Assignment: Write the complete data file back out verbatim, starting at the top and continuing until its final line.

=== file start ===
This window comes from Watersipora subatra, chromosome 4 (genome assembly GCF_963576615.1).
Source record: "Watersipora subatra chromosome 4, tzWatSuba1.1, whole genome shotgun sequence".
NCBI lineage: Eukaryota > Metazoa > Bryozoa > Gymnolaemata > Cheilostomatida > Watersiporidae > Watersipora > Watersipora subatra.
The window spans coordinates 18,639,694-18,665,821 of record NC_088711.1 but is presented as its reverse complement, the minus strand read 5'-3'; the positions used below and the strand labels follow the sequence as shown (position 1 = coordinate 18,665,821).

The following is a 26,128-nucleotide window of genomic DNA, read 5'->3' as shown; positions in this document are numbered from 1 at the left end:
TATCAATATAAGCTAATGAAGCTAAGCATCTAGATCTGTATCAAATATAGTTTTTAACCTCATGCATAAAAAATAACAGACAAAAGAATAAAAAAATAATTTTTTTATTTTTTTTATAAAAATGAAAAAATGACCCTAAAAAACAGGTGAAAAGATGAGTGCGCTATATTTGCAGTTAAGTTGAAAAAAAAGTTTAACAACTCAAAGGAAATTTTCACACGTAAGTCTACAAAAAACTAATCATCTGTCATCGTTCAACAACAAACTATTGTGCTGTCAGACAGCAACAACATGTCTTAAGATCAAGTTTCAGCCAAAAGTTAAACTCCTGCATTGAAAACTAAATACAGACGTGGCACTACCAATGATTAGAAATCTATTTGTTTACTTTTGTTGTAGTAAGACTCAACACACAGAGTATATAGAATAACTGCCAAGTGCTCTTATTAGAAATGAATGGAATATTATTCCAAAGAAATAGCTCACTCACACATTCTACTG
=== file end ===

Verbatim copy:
This window comes from Watersipora subatra, chromosome 4 (genome assembly GCF_963576615.1).
Source record: "Watersipora subatra chromosome 4, tzWatSuba1.1, whole genome shotgun sequence".
NCBI lineage: Eukaryota > Metazoa > Bryozoa > Gymnolaemata > Cheilostomatida > Watersiporidae > Watersipora > Watersipora subatra.
The window spans coordinates 18,639,694-18,665,821 of record NC_088711.1 but is presented as its reverse complement, the minus strand read 5'-3'; the positions used below and the strand labels follow the sequence as shown (position 1 = coordinate 18,665,821).

The following is a 26,128-nucleotide window of genomic DNA, read 5'->3' as shown; positions in this document are numbered from 1 at the left end:
TATCAATATAAGCTAATGAAGCTAAGCATCTAGATCTGTATCAAATATAGTTTTTAACCTCATGCATAAAAAATAACAGACAAAAGAATAAAAAAATAATTTTTTTATTTTTTTTATAAAAATGAAAAAATGACCCTAAAAAACAGGTGAAAAGATGAGTGCGCTATATTTGCAGTTAAGTTGAAAAAAAAGTTTAACAACTCAAAGGAAATTTTCACACGTAAGTCTACAAAAAACTAATCATCTGTCATCGTTCAACAACAAACTATTGTGCTGTCAGACAGCAACAACATGTCTTAAGATCAAGTTTCAGCCAAAAGTTAAACTCCTGCATTGAAAACTAAATACAGACGTGGCACTACCAATGATTAGAAATCTATTTGTTTACTTTTGTTGTAGTAAGACTCAACACACAGAGTATATAGAATAACTGCCAAGTGCTCTTATTAGAAATGAATGGAATATTATTCCAAAGAAATAGCTCACTCACACATTCTACTG